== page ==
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Sylvie Guillem joins Sydney Choreographic Centre as International Patron

Sylvie Guillem. Photo by Tristram Kenton.
Sylvie Guillem. Photo by Tristram Kenton.

Sylvie Guillem, the most feted female ballet dancer of her generation, has accepted a new role – that of International Patron of Sydney Choreographic Centre (SCC).

Guillem said, “I am very excited to be International Patron of Sydney Choreographic Centre and its resident performing group, Sydney Choreographic Ensemble. SCC Founder Francesco Ventriglia and I have a wonderful history that goes back many years. We have danced together, and I have had experience of him as a great and motivating artistic director. I firmly believe that the choreographers and dancers in Australia will be in good hands.”

Francesco Ventriglia responded, “I could not be more thrilled and honoured that Sylvie has agreed to become SCC’s International Patron. I want the Centre to be a place of inspiration, and there is no one in the dance world more recognised or inspiring than Sylvie. There has never been anyone else like her.”

SCC, which opened its doors in April, was co-founded by Ventriglia, internationally acclaimed choreographer, artistic director and former dancer. As Artistic Director of this new venture, along with Managing Director Neil Christopher, he will develop and mentor the next generation of choreographers from Australia and around the world.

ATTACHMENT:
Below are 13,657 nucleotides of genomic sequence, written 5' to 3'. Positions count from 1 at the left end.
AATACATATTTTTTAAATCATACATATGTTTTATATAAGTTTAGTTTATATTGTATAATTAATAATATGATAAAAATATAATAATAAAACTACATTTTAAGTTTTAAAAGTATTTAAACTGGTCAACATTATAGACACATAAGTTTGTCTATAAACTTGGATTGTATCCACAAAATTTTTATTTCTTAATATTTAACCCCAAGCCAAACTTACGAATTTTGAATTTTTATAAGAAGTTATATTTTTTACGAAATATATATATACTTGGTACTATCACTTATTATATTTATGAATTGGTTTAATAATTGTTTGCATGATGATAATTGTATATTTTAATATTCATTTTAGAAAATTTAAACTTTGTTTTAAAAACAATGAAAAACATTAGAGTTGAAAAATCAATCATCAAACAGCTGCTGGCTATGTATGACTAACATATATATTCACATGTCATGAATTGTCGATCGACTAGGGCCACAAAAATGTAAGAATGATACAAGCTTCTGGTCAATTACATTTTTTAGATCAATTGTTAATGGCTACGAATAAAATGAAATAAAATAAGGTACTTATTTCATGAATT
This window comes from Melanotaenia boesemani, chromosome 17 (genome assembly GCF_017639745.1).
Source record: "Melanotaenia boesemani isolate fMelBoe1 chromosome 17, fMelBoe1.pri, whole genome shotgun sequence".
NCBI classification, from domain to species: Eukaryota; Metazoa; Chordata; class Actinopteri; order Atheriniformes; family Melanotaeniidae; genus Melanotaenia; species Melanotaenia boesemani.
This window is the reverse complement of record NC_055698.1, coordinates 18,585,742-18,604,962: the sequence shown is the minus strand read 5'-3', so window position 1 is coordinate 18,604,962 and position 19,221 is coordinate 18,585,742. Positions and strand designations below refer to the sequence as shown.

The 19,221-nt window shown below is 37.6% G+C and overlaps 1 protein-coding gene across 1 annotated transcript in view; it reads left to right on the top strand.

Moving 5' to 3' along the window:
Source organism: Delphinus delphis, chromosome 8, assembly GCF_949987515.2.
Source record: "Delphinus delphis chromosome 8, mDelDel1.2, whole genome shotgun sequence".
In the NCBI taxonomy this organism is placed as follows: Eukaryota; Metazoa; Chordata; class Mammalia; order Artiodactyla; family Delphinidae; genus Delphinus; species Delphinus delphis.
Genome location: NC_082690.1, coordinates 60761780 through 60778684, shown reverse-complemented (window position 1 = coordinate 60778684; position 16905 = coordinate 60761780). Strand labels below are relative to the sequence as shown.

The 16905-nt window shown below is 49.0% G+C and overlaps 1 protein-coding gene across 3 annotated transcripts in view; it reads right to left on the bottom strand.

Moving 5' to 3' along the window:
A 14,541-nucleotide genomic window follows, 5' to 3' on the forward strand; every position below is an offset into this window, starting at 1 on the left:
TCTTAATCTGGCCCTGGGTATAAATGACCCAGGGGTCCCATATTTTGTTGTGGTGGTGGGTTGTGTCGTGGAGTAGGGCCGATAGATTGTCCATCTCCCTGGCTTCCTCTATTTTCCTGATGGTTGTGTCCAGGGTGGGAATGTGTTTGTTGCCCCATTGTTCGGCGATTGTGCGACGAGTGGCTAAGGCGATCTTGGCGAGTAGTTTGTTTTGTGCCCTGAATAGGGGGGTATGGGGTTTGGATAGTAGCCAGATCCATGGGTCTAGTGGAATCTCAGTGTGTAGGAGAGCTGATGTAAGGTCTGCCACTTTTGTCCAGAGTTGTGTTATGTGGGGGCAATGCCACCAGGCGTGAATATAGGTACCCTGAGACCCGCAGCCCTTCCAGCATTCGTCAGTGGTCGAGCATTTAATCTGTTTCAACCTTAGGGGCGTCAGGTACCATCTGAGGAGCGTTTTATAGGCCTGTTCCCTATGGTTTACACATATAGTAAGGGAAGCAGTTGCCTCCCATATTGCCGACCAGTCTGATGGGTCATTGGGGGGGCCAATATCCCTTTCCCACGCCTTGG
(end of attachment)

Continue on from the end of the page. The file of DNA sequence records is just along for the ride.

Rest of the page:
French-born Guillem retired from the stage in 2015, after an extraordinary international career lasting three decades. She started her career at Paris Opera Ballet where, when she was just 19, Rudolf Nureyev named her an étoile. She was the youngest dancer in the company’s history to reach the top rank. She later became a principal artist at The Royal Ballet in London. She appeared with the world’s leading ballet companies and also established herself as a superlative contemporary dance artist.

“Australia has a rich dance history, and this will only get richer with a Centre focused on dance creation, choreographers and the nurturing of a new generation of artists,” Guillem said. “I know how important experimentation, innovation and mentorship is for artists, and Sydney Choreographic Centre’s approach of ‘learning by doing’ is critical for the future of dance. Creating exciting new works relies on developing choreographers with strong individual artistic voices. The stimulating and holistic approach that Francesco brings to Sydney Choreographic Centre will be perfect for discovering, supporting and giving room for these new voices. As part of this process, Francesco plans to give these emerging artists a thorough understanding of the most important choreographic techniques of our time and to give access to current leaders in all aspects of dance creation. When you have the humility to recognise, appreciate and learn from the masters of the craft, it brings perspective to any action and gives you healthy basis to start forging your own path.”

The Centre’s resident performing group, Sydney Choreographic Ensemble, was introduced to the public in April, with the world premiere of GRIMM at Riverside Theatres Parramatta. GRIMM was choreographed by Ventriglia with costume design by triple Academy Award winner James Acheson and was greeted with great excitement by audiences and critics alike.

For more information on Sydney Choreographic Centre, visit www.sydneychoreographiccentre.com.

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